Cities refuse to?play it safe with ‘Sound’
Friday, October 25, 2013
By: Jed Gottlieb, Music
Like a flower blooming though
a crack in the sidewalk, “Safe and Sound” blossomed in a
Top 40 landscape dominated by cookie-cutter pop.
The breakthrough single from Capital Cities’ debut album, “In
a Tidal Wave of Mystery,” “Safe and Sound” pulses
with EMD energy while bouncing on a happy, hypnotic chorus. Oh man,
and dig that groovy trumpet.
“Ryan (Merchant) and I wrote the song together before we started
the band, and it sat around for a while,” Sebu Simonian said.
“But we kept going back to it, tweaking it, changing it, adding
that trumpet. We felt like we had something special in our grasp, but
it took years to get it right.”
Before the duo formed Capital Cities, the two wrote jingles. They met
in Los Angeles through Craigslist while searching for new musical collaborators.
To support their pop dreams, they started writing for commercials. It
turned into a three-year career.
“It kept us creative,” Simonian said. “We were always
working, always creating and learning.”
But while they cranked out melodies for car manufacturers and soda companies,
they were woodshedding such nuggets as “Safe and Sound.”
With personal cash, the two made an EP and began pushing “Safe
and Sound” at radio stations. The single picked up plays at college
radio, and Capitol Records took notice. This summer, after a half-decade
of musical collaboration, the pair dropped their debut album in June.
“It was worked over, scrutinized, rewritten,” Simonian said.
“Many of these songs developed over years. You wouldn’t
recognize them if you heard how they started.”
The question many people have — including the suits at their label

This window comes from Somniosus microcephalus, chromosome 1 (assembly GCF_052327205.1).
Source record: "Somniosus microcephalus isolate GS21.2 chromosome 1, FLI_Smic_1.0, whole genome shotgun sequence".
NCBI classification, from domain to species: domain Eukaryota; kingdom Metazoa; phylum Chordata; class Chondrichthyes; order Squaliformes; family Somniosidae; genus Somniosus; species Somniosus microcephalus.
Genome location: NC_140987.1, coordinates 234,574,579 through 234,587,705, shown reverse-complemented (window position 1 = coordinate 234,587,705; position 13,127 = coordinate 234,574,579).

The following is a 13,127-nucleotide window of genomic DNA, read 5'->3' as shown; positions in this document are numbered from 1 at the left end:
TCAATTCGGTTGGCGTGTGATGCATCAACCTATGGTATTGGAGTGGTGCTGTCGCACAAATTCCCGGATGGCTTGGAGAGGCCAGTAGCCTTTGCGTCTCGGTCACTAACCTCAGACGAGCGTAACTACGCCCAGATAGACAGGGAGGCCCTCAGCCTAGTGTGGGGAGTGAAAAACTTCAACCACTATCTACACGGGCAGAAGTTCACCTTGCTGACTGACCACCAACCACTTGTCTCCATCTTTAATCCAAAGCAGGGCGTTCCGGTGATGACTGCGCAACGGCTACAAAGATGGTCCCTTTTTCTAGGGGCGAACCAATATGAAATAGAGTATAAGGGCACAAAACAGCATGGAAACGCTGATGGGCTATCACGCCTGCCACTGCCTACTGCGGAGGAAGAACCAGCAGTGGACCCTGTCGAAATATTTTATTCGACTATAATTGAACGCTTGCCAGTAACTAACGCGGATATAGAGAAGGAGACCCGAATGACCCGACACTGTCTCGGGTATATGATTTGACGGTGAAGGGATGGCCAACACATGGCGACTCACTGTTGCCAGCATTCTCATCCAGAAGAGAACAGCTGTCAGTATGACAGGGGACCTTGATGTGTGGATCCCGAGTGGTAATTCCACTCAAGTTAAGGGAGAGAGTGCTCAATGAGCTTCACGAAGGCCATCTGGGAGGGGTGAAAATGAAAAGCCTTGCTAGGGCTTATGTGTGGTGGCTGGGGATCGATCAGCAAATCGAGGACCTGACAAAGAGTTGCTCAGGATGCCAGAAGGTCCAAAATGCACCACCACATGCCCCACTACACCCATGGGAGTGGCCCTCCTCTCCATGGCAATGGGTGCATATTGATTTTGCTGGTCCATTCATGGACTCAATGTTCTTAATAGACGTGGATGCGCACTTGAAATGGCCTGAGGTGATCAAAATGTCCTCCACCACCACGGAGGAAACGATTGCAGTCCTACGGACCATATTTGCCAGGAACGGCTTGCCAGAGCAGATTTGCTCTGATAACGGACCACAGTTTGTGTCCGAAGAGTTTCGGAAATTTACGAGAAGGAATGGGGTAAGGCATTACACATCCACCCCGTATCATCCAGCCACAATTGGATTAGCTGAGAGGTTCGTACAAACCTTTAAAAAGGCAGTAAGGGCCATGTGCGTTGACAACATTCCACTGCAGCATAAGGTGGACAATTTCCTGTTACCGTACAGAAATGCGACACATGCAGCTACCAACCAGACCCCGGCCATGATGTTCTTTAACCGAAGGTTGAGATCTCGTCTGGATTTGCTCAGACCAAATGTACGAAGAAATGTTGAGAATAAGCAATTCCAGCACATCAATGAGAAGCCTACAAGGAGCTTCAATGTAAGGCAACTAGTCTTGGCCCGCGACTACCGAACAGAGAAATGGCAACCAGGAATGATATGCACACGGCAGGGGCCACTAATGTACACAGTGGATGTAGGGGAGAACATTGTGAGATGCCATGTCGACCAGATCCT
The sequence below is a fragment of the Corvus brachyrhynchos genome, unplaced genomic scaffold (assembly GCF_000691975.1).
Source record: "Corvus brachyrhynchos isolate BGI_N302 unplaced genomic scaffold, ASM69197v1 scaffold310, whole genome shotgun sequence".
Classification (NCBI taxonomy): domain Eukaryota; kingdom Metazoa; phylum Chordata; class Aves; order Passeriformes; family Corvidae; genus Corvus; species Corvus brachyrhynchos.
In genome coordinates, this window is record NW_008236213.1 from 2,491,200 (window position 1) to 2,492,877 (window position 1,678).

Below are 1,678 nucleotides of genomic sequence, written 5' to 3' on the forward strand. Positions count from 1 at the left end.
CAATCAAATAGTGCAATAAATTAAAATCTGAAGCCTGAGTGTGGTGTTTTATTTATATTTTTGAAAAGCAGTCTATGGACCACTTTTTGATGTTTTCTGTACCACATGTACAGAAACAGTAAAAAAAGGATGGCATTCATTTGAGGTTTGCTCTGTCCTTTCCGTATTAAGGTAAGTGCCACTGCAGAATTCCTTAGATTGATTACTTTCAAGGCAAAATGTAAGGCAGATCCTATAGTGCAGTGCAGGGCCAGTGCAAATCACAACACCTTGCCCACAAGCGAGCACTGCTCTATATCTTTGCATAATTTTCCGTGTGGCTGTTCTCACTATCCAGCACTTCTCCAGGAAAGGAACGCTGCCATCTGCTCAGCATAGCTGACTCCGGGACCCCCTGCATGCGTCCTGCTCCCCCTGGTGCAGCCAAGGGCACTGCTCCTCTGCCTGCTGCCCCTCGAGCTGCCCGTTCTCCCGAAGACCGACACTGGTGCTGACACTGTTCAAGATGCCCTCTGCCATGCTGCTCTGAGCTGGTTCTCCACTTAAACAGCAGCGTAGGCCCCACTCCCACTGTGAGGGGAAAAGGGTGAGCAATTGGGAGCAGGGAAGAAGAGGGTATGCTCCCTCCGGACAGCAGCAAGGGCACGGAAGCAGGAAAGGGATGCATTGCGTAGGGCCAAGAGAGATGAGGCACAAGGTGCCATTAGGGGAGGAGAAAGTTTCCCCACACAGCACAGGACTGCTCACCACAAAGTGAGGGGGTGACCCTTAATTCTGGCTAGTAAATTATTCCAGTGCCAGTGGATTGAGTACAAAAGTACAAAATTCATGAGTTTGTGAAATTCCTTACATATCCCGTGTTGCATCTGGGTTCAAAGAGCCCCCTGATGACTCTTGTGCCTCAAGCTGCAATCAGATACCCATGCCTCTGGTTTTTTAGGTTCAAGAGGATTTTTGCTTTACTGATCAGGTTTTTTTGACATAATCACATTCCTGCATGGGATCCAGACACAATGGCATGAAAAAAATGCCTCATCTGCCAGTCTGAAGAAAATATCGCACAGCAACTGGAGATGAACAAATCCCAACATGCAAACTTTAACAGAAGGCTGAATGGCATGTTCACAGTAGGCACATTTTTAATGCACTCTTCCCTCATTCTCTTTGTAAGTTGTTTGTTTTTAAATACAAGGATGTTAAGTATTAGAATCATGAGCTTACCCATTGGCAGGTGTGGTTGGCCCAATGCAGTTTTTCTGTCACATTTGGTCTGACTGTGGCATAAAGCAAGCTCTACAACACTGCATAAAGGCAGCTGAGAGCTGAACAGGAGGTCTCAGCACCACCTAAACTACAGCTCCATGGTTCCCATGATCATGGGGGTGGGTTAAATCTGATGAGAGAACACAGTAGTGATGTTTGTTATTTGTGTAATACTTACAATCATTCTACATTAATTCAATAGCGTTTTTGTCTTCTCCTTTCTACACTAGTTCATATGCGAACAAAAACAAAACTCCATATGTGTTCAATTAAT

— is will the album spin off another hit? Capital Cities says
it’s not concerned about repeating the success, probably because
every song on the disc sounds like a potential smash.
The obvious next candidate is the disco electronica trip “Farrah
Fawcett Hair,” which features Andre 3000 and NPR voice Frank Tavares.
“It was actually easier to track down Andre 3000 than Frank,”
Simonian said. “Our manager reached Andre’s, and we emailed
back and forth working on the track. With Frank, we had to find him
through Southern Connecticut State University, where he teaches. Once
we got him, he was actually pretty into our ideas.”
On “Farrah Fawcett Hair,” Tavares speaks odd non sequiturs
(“Support for Capital Cities comes from lazy hooks,” “Back
to the Future II,” “solar energy”) over a booming
chorus of synths. Andre raps, and there are sound bites from fans. It’s
pretty wild, but it makes the psychedelic dance tune unlike anything
on pop radio.
With a little luck, the track can be Capital Cities’ next bloom
among the gray concrete of Top 40.
Capital Cities, with Fitz & the Tantrums, at the House of Blues,
Monday. Tickets: $27.50-$45; livenation.com.